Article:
Then I went to the furthest point I’ve ever been in western America.  Let me introduce you to my new favorite salty SOB (that’s Grandpa speak and it fits perfectly here) villages, King Salmon and Naknek.  It’s where some of our nation’s fisheries are situated, where fisherman roam and work hard/play hard (but apparently not in mid-October) and where the sporty types go to hunt their game and reel in their fish.  I’m neither a hunter nor a fisher, but I gained invaluable insight into a culture that is new-to-me.  I nearly pulled it off with my hunter orange Eddie Bauer flannel and grey fleece purchased 12 hours before my 30-person flight to the edge of the world.  But it turns out that my white pashmina scarf gave me away.  Out in these parts, white is a color reserved for the snow.  People don’t wear white.  It’s 100% impractical.  Lesson learned.  The game/fish guides still hanging around after the season ended, with their scruffy beards and smoky smells and Carharts and non-ironic trucker hats and stories bigger than life, knew I didn’t belong.  But they seemed willing enough to chat.


The coast is more barren than I anticipated.  Maybe made more so with the fresh snow.  It’s flat in Bristol Bay.  Hardly any rolling hills, definitely no mountains.  There are shrubs and there are rivers.  One called Eskimo Creek!  There was blue sky, mixed with a healthy dose of grey clouds.  There were a lot of collected (read: abandoned) cars, trucks, and buses dotting yards/acres/lots of land surrounding homes/shacks/converted trailers (so it seemed to the potentially undiscerning city folk among us).  There were colorful buildings painted every color of the rainbow, which I sort of adored.  There was a restaurant on the second floor of the Naknek hotel called the D&D.  It was not for the faint of heart with its smoke-filled entryway and menu filled with fried goodness intended to stick to the guts of fisheries folks working long days in shit conditions in their Xtratufs.

Also.  There appeared to be dried blood surrounding the D&D door handle.  Can you tell the difference between human blood and fish or game blood?  Me neither.  I left it to my colleague to open the door and hoped for the best for him.  He seemed unscathed by the experience.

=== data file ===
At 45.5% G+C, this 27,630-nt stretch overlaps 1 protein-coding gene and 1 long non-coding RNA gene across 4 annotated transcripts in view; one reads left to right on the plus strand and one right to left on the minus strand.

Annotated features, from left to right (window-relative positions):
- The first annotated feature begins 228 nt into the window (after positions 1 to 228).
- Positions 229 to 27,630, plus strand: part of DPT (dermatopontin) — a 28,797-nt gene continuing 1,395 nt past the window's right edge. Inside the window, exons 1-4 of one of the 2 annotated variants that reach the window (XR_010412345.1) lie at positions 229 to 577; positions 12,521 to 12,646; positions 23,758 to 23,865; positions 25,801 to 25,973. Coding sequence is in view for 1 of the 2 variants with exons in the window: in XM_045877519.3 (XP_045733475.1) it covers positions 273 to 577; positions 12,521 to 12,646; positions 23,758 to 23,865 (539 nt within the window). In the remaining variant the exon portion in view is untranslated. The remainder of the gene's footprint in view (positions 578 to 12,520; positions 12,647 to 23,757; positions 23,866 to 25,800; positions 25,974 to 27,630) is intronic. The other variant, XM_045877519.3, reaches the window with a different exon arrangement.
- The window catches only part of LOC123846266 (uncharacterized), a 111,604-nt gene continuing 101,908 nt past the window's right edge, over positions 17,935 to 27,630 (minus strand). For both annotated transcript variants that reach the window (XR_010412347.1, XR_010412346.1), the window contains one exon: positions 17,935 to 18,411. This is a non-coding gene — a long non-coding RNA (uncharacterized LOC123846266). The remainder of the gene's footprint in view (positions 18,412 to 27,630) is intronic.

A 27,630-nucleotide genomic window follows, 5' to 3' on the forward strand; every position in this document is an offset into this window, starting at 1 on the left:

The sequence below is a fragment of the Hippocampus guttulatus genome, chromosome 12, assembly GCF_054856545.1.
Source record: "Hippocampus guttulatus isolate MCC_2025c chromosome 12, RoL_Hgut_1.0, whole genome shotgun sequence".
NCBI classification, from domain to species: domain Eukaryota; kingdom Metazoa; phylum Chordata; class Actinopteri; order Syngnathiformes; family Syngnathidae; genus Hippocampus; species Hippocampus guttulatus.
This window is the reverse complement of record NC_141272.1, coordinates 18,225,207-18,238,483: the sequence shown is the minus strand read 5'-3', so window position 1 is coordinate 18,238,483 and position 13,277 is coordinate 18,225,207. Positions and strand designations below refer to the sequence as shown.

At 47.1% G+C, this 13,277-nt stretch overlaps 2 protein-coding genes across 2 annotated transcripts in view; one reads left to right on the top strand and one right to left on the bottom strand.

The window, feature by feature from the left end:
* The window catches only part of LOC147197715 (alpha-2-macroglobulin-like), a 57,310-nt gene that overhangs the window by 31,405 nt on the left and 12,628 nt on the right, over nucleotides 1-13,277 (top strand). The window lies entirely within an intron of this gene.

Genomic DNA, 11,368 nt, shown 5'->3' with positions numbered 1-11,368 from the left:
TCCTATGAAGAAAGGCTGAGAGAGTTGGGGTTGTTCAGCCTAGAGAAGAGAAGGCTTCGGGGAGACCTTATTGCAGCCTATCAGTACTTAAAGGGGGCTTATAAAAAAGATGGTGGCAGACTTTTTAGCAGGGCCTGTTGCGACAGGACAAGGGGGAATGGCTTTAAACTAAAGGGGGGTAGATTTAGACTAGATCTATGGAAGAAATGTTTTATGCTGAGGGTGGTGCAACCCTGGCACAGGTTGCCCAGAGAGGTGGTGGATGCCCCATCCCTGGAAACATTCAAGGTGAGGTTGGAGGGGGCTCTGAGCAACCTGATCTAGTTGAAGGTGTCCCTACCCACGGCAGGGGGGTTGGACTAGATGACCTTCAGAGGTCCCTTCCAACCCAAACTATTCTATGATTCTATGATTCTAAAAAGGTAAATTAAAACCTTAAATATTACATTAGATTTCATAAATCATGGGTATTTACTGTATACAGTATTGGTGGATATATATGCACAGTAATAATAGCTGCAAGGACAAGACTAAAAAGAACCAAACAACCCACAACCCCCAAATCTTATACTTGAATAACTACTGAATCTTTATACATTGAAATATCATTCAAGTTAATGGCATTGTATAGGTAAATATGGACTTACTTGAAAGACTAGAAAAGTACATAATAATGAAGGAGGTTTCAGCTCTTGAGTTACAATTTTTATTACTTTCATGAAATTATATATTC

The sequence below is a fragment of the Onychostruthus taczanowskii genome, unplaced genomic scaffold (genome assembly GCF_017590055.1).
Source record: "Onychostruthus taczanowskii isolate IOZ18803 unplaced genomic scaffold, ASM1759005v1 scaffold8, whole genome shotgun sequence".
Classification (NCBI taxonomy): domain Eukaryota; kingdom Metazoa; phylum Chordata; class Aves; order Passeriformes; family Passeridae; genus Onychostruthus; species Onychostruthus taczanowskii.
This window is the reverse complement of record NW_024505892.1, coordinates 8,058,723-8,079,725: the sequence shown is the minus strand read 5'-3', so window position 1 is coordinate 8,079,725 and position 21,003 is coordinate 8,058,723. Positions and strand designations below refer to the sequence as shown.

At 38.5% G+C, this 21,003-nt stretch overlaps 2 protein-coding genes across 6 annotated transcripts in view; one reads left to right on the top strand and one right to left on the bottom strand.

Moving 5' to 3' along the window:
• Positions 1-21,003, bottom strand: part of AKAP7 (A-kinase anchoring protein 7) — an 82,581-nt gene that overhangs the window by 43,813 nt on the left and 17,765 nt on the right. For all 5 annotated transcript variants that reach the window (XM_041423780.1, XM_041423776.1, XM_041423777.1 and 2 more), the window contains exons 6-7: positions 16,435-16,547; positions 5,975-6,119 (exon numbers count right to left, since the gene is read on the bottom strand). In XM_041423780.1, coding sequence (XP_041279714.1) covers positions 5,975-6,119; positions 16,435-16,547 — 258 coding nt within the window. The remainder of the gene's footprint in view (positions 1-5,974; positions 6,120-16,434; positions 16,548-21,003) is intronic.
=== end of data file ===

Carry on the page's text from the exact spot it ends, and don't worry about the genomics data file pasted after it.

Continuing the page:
And then there is this:


The sunsets last forever here in King Salmon, I was told.  The sun angles down, making the colors linger in the twilight sky.  Likewise, my first trip to Alaska will linger for a long while.

Flapping my wings, flapping my wings.

6 Oct

I went to lunch with a partner at my firm to hear advice on how to best market myself and the firm on an upcoming business trip.  He had a lot to say, but most of it was rooted in one of his oft-used idioms: everything you need to know is what you learned in kindergarten.  Be nice.  Be genuine.  Be polite.  Be smart.  Listen.  Use good judgment.  The rest will take care of itself.

He said I am at the stage in my career where I have been working very hard to get some air under my wings and I need to keep flapping until I’m flying high.  Then, it’s maintenance.  Continue to be ethical.  Follow up.  Take care of the details.  We ended our quick lunch and he reminded me to keep flapping my wings.

What he couldn’t possibly have know, and what I didn’t realize until 5am this morning when I was tossing and turning in bed despite the fact that I desperately wanted to be asleep and catch up on my lack of rest from the exhausting week before, is just how poignant and meaningful his advice is during this chapter in my life.

J and I have been through a lot this year.  I’m not quite “there” yet in terms of processing everything good and bad and in between, but I know this much: we’ve worked as a team, we’ve relied on each other (sometimes rather heavily) and we continue to turn to each other for support every. single. day.